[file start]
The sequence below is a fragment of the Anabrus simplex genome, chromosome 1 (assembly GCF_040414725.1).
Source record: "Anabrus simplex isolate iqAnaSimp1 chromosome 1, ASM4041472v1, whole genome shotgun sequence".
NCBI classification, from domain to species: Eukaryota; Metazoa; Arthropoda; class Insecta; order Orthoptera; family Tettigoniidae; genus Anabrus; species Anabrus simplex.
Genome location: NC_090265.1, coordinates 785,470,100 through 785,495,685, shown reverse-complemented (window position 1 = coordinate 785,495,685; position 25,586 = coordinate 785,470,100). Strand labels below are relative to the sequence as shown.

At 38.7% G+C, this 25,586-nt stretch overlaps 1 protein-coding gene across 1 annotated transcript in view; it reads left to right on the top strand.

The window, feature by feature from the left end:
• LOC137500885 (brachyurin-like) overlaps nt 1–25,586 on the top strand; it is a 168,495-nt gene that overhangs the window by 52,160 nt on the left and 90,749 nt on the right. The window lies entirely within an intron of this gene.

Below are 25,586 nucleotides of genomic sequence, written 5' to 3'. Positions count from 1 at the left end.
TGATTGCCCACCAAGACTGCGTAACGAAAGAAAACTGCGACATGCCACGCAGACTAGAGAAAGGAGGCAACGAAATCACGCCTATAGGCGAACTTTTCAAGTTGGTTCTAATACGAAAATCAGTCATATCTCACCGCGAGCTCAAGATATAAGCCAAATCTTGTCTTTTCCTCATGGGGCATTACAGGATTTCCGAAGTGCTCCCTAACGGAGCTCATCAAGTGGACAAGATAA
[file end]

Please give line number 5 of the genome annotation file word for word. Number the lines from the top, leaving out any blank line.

At 38.7% G+C, this 25,586-nt stretch overlaps 1 protein-coding gene across 1 annotated transcript in view; it reads left to right on the top strand.